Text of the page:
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PCI's Outlook on Coating is Bright

oneononeSteve Houston knows a thing or two

about both the technical aspects ofthepowdercoating industry and the rapidlychanging business dynamics shapingtrends in thesegment. As thenewly mint­ed executive director of the PowderCoating Institute, hehascritical access tonot only manufacturer and suppliermembers but also coaters and finishersserving the industry. Houston, a 28-yearveteran ofthe powdercoating sector, hasalso developed keen insights through thevariety of leadership positions he hasheldwith some of the industry's most promi­nent names, Nordson Corp. and DuPontamong them. Over theyears he hasalsochaired multiple PC! committees andtwice served asitspresident.

On the cusp of COATING 2008, thepowdercoating industry'spremier tradeshow and technical conference, MetalFinishing magazine caught up withHouston toget histake on thestateof theindustry. Following are excerpts fromthat discussion:

MF: What are some ofthe major con­cerns you're hearing regarding thestate ofthe organicfinishing industry?(e.g., raw materials/energy costs, out­sourcing, economic conditions, etc.}

Houston: In the beginning-and forthe first few decades-powder saw themajority of its growth through con­versions from alternative technolo­gies. In recent years the majority ofthis much more mature powder coat­ing marketplace finds its growthfrom the economy and upgradesand/or equipment offering efficiencyimprovements such as quicker colorchange. The fact is all of the itemsyou have mentioned have and willcontinue to affect the powder coat­ings marketplace. Raw materialincreases are negatively impacting thepowder producers' bottom line andforcing a pass through to the endusers, ofcourse, driving up the cost ofthis coating solution. And we contin­ue to see production of industrialproducts moving offshore to low-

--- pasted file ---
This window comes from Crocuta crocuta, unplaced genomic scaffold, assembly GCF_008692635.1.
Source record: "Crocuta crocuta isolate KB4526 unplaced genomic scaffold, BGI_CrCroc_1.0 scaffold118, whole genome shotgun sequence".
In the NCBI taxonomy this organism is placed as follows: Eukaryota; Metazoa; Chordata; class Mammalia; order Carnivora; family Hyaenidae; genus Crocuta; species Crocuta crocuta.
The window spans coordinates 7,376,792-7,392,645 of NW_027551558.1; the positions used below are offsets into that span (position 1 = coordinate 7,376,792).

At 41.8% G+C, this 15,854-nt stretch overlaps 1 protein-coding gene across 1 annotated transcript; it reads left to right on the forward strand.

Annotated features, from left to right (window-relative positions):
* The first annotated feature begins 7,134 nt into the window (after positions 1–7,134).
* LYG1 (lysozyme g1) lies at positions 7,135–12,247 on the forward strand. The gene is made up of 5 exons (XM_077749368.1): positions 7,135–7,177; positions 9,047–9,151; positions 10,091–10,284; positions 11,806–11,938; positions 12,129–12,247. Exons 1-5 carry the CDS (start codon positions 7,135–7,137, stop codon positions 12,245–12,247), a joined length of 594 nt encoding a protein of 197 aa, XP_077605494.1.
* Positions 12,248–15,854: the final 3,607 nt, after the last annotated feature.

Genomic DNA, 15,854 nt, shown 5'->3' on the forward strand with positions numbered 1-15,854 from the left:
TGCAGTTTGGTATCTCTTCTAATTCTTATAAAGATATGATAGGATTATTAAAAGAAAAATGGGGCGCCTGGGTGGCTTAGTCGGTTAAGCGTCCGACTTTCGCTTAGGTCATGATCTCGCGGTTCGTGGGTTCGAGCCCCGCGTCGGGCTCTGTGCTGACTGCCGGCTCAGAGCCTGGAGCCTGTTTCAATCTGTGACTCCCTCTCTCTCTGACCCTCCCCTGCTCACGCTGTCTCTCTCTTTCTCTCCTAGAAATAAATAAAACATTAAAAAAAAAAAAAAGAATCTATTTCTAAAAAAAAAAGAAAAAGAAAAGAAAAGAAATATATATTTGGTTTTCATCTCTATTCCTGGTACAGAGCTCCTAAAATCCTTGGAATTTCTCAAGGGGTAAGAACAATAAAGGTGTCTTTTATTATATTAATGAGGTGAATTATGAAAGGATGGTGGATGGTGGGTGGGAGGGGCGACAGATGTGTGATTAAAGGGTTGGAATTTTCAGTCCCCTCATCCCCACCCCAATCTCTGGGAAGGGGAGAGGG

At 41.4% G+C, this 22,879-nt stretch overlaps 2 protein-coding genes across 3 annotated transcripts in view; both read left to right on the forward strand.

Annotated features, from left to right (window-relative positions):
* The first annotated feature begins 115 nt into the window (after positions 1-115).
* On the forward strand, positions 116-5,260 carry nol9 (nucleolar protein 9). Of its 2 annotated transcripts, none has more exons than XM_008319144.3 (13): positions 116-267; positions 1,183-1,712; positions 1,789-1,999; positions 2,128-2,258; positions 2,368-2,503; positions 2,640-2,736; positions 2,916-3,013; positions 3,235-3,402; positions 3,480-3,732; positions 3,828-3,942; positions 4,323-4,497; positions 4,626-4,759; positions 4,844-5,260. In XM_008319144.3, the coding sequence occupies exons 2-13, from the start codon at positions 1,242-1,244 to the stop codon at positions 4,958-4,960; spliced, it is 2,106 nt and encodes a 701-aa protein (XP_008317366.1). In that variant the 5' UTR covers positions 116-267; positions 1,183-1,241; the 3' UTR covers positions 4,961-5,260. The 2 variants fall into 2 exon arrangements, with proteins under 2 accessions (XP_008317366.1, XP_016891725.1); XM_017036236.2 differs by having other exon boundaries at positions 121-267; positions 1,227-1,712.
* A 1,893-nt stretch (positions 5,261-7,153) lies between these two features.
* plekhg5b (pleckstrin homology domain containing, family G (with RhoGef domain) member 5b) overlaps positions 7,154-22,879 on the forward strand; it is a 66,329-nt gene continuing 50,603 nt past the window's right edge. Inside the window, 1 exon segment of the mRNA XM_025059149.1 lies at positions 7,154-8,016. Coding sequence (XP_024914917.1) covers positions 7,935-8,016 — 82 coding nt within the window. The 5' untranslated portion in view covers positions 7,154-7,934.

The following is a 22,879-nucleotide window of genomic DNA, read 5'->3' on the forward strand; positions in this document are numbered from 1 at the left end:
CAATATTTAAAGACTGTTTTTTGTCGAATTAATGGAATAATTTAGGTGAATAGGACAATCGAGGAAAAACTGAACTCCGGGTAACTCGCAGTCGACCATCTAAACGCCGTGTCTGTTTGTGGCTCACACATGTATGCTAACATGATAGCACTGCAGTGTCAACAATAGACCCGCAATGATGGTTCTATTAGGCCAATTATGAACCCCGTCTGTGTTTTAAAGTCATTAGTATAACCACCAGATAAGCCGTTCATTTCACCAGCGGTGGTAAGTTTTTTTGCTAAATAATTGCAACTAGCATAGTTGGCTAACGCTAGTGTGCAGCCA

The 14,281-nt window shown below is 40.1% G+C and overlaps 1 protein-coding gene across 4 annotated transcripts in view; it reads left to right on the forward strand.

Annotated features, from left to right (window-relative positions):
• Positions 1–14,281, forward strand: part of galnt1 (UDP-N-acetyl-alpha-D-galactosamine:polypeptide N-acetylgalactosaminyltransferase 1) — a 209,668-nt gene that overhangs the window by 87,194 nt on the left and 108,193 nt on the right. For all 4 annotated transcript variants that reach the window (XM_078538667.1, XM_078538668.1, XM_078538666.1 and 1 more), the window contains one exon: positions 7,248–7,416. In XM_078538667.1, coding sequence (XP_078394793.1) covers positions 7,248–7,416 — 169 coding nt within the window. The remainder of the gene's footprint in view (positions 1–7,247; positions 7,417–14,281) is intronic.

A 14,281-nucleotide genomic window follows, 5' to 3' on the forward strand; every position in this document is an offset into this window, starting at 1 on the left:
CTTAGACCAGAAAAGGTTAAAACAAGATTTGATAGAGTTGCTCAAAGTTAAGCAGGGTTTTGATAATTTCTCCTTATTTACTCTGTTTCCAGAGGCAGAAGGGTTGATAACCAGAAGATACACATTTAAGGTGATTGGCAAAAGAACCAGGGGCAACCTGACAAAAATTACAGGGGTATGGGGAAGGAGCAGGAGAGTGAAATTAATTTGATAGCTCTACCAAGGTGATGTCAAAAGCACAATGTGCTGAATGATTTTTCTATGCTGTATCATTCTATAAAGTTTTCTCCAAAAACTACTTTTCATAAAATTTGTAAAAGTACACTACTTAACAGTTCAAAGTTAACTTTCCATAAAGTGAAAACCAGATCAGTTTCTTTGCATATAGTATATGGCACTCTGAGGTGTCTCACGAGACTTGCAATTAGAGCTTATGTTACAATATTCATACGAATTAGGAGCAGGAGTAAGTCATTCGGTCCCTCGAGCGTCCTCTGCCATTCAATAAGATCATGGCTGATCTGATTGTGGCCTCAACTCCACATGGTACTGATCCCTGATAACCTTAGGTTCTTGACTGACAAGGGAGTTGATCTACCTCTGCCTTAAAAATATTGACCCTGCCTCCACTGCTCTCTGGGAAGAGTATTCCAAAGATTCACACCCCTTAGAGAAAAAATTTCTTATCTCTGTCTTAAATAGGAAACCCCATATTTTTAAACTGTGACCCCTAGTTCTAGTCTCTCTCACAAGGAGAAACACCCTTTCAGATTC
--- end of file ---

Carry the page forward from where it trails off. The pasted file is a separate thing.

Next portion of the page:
labor countries such as China, India,and even Mexico. Those are the mainfactors that have stymied the growthof powder coatings in recent years.

MF: Based on.feedbackyou're hearing.from members, how is the powdercoating manufacturing communitydealing with some ofthose challenges?

Houston: Powder has been under­valued for a long, long time. The rawmaterial increases that have blind­sided us for the last few years haveforced powder producers to look atways to get the true value of powdercoating into the marketplace. Rawmaterials prices are going up due, inpart, to the ever-rising energy costs.Every vendor [serving] this market­place has had to pass throughincreases to offset this cost escala­tion. It has been a negative impactfrom one point of view, but on theother side it's been an importantpart of how we identify the truevalue of the offering that powderbrings in comparison to alternativetechnologies.